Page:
The announcement last week by Rutgers University that it would require all students to get the COVID vaccine prompted CHD Chairman Robert F. Kennedy, Jr., to remind university officials that federal law prohibits mandating Emergency Use Authorization vaccines.
Rutgers University last week announced it will require all students enrolled for the 2021 fall semester to be vaccinated for COVID-19.
The announcement prompted Children’s Health Defense (CHD) Chairman Robert F. Kennedy, Jr. to remind university officials that federal law prohibits mandating products approved under the U.S. Food and Drug Administration’s Emergency Use Authorization (EUA).
In a letter to Rutgers President Jonathan Holloway, Kennedy, who also serves as chief legal counsel for CHD, wrote:
“Federal law 21 U.S.C. § 360bbb-3(e)(1)(A)(ii)(III) requires that the person to whom an EUA vaccine is administered be advised, ‘of the option to accept or refuse administration of the product, of the consequences, if any, of refusing administration of the product, and of the alternatives to the product that are available and of their benefits and risks.’”
The reason for the right of refusal stems from the fact that EUA products are by definition experimental, Kennedy wrote. “Under the Nuremberg Code, no one may be coerced to participate in a medical experiment. Consent of the individual is ‘absolutely essential,’” Kennedy wrote.
Kennedy said forced participation in a medical experiment could result in injury.
Dr. Hooman Noorchashm, who also spoke out against Rutgers’ policy, agreed. Specifically, he said, students should be pre-screened for COVID infection before vaccination.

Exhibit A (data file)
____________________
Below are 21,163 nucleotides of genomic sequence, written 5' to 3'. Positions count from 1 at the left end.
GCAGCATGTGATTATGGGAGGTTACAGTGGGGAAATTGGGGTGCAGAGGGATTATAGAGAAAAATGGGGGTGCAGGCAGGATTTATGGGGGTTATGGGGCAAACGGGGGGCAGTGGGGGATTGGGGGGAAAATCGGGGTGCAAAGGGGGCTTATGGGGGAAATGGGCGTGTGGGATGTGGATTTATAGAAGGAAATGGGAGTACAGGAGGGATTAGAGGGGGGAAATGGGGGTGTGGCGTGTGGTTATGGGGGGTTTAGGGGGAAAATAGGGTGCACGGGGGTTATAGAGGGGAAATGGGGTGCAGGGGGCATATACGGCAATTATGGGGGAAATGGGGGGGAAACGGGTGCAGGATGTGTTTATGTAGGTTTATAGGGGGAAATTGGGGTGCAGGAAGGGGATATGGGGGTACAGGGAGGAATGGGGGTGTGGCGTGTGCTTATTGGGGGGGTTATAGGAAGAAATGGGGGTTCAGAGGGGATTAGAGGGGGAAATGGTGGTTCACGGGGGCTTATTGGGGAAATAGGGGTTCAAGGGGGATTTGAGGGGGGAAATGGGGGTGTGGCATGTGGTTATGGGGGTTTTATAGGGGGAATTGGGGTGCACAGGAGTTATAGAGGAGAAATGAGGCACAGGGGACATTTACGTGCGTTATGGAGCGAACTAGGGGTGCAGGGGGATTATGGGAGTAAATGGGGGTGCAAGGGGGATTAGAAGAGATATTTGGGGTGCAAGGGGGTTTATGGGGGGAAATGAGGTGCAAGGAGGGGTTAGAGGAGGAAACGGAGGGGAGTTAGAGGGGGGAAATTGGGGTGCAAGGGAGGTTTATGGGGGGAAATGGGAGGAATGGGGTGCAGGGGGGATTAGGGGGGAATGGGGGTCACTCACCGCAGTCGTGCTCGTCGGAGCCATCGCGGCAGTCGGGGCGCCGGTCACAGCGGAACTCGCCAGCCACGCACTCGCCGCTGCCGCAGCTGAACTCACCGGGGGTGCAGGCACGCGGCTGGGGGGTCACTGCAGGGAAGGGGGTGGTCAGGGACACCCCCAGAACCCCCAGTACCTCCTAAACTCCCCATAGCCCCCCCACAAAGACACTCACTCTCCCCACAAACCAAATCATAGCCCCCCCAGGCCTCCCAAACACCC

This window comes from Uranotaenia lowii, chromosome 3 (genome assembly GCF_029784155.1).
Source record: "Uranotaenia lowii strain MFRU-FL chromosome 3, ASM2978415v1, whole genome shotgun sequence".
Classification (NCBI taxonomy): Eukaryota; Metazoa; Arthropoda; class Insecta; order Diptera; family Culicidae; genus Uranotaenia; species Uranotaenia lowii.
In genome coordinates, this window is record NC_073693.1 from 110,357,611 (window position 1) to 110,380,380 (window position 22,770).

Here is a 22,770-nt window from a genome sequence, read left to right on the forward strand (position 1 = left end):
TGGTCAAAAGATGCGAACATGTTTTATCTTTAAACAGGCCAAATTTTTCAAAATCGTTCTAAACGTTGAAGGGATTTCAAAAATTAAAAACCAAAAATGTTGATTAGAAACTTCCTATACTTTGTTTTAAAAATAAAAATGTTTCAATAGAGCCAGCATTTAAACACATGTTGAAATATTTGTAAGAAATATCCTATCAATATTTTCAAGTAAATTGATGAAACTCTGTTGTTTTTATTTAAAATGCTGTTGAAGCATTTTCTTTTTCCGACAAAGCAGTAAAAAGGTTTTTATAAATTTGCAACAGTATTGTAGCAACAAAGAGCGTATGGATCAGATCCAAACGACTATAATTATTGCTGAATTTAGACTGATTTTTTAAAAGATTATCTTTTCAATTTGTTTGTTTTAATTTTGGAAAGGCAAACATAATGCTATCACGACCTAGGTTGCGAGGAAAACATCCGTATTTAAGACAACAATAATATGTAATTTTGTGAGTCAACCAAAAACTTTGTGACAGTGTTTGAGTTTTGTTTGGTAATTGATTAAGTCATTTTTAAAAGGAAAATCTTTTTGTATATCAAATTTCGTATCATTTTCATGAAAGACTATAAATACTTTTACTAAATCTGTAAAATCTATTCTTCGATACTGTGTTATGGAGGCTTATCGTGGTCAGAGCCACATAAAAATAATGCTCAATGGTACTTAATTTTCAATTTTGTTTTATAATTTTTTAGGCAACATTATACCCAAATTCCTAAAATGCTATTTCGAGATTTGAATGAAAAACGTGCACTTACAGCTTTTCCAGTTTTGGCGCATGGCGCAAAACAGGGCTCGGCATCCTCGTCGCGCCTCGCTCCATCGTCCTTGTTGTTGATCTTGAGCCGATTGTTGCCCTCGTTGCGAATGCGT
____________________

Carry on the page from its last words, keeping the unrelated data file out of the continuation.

In an open letter to Rutgers, Noorchashm, a surgeon and patient safety advocate, wrote:
“While I fully agree with your policy of maximal immunity for all students and faculty attending in-person on the Rutgers campuses, you must also remain 100% cognizant of a potential danger of indiscriminate vaccination to some of your students. This potential danger is not only a safety risk, it would also pose a risk of liability to your university.”
Noorchashm has been an outspoken critic of indiscriminate mass vaccination because he believes people already or currently infected with COVID are at risk of severe injury, including death.
As he told The Defender last week, viral antigens persist in the tissues of the naturally infected for months. According to Noorchashm, when the vaccine is used too early after a natural infection, or worse during an active infection, the vaccine force activates a powerful immune response that attacks the tissues where the natural viral antigens are persisting.
“This, I suggest, is the cause of the high level of adverse events and, likely deaths, we are seeing in the recently infected following vaccination,” Noorchashm said.
Holloway last week told The New York Times the vaccine mandate will apply to Rutgers’ three main campuses and that students will have to show “proof of vaccination” before moving into a dorm or attending in-person classes. Students will be able to file for medical or religious exemptions, and those attending online or off-campus programs will also be exempt.
NBC News last week reached out to several universities and colleges, which said they would encourage students to get the vaccine, but hadn’t yet decided on mandates.
Lynn Pasquerella, president of the Association of American Colleges and Universities, told NBC:
“I’m just starting to hear discussion about mandating vaccines, and everyone I’ve talked to has said that they are leaning in the direction of mandating vaccines not just with the students, but with faculty and staff, as well.”
According to CHD President Mary Holland, federal law prohibits employers from mandating EUA vaccines.
In December 2020, CHD published “Vaccine Mandates: An Erosion of Civil Rights?” The downloadable e-book examines the history and consequences of vaccine mandates, and what you can do to protect yourself and your family members as public officials ramp up the pressure for COVID vaccines.